In our season preview, we mentioned that quick development from Drew Pomeranz and a big return from Juan Nicasio could mean a performance spike for the rotation. Pomeranz, while not terrible, suffered plenty of growing pains, while Nicasio only completed 58 terrible innings before losing a battle with his left knee. The rest of the staff was such a pile of turds that the organization experimented with weird innings limits and allowed every pitcher on the roster to participate in a game-by-committee format. Special kudos go to Jeremy Guthrie for his 21 home runs allowed in just over 90 innings before being traded to the Royals. I guess we can take solace in correctly suggesting the success of Rafael Betancourt‘s slow-ass delivery and Rex Brothers‘ penchant for strikeouts.
The Rockies had to deal with a myriad of losses, and when one of those losses is among the best players in the game, that’s a big thing to overcome. Overcome it Colorado did not, and the pitching staff’s dismal season went a long way in damning the team to a cellar we didn’t anticipate them being in close proximity to.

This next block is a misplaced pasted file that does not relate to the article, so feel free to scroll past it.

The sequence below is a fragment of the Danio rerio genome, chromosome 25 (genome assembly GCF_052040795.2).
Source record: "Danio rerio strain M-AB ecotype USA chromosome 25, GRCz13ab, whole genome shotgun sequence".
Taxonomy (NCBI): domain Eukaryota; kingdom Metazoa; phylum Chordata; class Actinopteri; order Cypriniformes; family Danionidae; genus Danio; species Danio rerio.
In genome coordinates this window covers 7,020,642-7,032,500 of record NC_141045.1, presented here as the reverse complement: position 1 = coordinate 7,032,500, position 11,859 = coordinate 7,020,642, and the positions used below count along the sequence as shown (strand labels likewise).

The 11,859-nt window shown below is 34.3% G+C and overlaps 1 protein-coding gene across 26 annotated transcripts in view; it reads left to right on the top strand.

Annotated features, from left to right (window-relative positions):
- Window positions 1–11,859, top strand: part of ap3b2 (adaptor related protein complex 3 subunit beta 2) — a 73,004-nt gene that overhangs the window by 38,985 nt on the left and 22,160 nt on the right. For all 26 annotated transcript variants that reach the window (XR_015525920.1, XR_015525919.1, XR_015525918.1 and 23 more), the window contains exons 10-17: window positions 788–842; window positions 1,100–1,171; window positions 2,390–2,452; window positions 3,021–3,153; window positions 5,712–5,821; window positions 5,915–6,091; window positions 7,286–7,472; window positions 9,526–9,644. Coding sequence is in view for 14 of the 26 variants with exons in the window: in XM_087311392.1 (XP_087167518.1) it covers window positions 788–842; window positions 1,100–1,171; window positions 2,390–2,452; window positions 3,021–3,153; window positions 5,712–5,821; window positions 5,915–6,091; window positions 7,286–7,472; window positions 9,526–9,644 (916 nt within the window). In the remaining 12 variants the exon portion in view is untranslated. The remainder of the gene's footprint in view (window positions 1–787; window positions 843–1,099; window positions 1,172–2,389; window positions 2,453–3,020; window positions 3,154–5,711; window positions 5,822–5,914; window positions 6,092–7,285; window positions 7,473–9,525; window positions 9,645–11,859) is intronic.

Los Angeles Dodgers
We had the Dodgers finishing in fourth largely based on negative aspects of the team’s roster construction that did prove to be a huge hindrance. The offense, sans the stars, was putrid for much of the season until the new ownership group went into a rabid frenzy and tried to acquire every aging star in baseball, and even the acquisitions of Hanley Ramirez, Adrian Gonzalez, and Shane Victorino only gave the team reduced versions of what the organization believed it was getting. Matt Kemp was excellent when not fussing with his legs, Andre Ethier was his usual boring but solid self, and A.J. Ellis got the hell on base (.373 OBP, 65 BB in 505 PA). Despite these positive showings, too many at-bats went to the incomparably flaccid Dee Gordon (.561 OPS!), the laughable James Loney (first basemen shouldn’t slug .344), and the feeble Juan Rivera.